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How Museums and Attractions Are Delighting Audiences with New Technology

As the Brand and Communications Strategist for Tiqets, Lauren Voges has global insight into how the world’s leading online ticketing platform is helping museums and attractions make their brand stand out from the crowd.

Lauren and her team are responsible for helping Tiqets venues develop brand awareness and increase their online presence through the use of content marketing, PR and offline / online brand campaigns.  During her time at Tiqets, she has witnessed first-hand how innovative venues are using new technology to not only enhance their onsite experience but reach a younger audience online in the process.

In her recent MuseumNext Digital Summit presentation she offered some prime examples and explores the many benefits of technology adoption.

Why Invest in New Technology?

So, just what are the benefits of incorporating new technology into your venue or as part of your online marketing? Lauren believes the biggest reason is to harness the desire of your audience to try something new.  She says:

“More than 40% of travellers visit museums and attractions specifically to try something new. They’re looking for novel ways to engage with the past and with more niche subjects. With the help of the right technology, you can help people to engage with your venue and experience your venue in an entirely new way.”

So how are different museums around the world adopting and adapting new technology to attract new visitors, enhance the visitor experience and encourage greater engagement with their subjects?

La Mostra di Leonardo, Rome

La Mostra di Leonardo brings the life and works of Leonardo Da Vinci to life using new technology to immerse audiences in the inventor’s story and creations.

Using digital screens, holograms and projections, visitors can feel like they are stepping into the artwork of Leonardo Da Vinci or a three-dimensional view of his most inspired work and inventions.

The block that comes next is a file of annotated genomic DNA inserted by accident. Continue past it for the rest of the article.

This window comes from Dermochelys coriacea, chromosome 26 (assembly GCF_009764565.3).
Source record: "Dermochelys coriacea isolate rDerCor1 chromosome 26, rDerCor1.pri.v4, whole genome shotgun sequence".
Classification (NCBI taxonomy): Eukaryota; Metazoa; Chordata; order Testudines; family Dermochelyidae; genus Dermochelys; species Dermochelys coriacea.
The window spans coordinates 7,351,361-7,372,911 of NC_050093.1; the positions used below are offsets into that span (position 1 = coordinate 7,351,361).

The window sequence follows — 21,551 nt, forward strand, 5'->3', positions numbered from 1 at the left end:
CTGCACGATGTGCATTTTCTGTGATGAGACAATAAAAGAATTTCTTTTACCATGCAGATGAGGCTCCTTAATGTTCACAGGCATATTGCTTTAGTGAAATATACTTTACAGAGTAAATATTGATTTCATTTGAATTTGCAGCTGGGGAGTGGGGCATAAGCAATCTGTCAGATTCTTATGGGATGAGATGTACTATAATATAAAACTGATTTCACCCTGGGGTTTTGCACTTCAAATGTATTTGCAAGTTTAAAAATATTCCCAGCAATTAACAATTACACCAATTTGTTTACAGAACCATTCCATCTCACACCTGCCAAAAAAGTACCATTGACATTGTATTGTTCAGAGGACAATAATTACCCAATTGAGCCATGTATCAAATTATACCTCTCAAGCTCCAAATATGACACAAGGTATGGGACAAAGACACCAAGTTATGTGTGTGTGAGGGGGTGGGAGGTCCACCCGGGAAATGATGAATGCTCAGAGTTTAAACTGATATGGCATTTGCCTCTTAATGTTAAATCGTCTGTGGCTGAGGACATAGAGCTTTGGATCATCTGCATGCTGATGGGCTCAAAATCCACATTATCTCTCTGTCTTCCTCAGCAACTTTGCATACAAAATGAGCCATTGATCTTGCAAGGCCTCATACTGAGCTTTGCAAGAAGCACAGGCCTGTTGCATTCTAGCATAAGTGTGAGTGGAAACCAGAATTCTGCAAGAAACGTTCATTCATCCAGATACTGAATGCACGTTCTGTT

Remastered, Rotterdam

Another museum taking an immersive approach to exhibitions. Remastered has created a 60-minute experience to rethink how visitors see the Dutch Old Masters. It takes visitors through unique exhibitions such as floating through a waterfall door or flying a UFO on a giant LED Screen. The immersive technology is not just about the giant LED screens but the cohesive aspect of the audio-visual part of the experience too.

Las Vegas Raiders

The Las Vegas Raiders are also praised for their use of special effects to tell a captivating story to their visitors. Tour hosts control the audio-visual aspect of the tour with a wrist-based device to cue an emotional musical score or light up a section of the exhibition with a personalized message.  Making the special effects part of the tour rather than the main event.

Paris Montparnasse – Top of the City

Similarly, Paris Montparnasse – Top of the City uses technology to enhance its on-site exhibition.  With the assistance of Augmented Reality (AR), visitors can use immerse themselves in a multimedia storytelling experience to gain insight about what they are seeing from the observation deck in the city.

Attractions are also finding ways to use social media to really engage with a younger and more diverse audience. The Victoria and Albert Museum in London used its TikTok profile to digitally vandalise their famous works of art. This light-hearted and playful technique served to capitalise on the latest social media trends, making the museum much more interesting to new and potentially younger audiences.

Showing that cultural institutions can indeed be playful with their brand online is critical when looking to attract future generations. But, as Lauren advises, it is often best to start small.  Experimenting with single exhibitions or testing the waters with social media campaigns can be effective pilots.

Success in this area is also all about cohesion. New technology should form a holistic experience which is fully integrated into an exhibition so visitors can appreciate it with the assistance of technology and not be distracted from the core values and message of the attraction itself.


MuseumNext offer online learning for museum professionals striving for engaging, relevant and flexible professional growth content. Learn more about our virtual museum conferences here.

About the author – Manuel Charr

Manuel Charr is a journalist working in the arts and cultural sectors. With a background in marketing, Manuel is drawn to arts organizations which are prepared to try inventive ways to reach new audiences.

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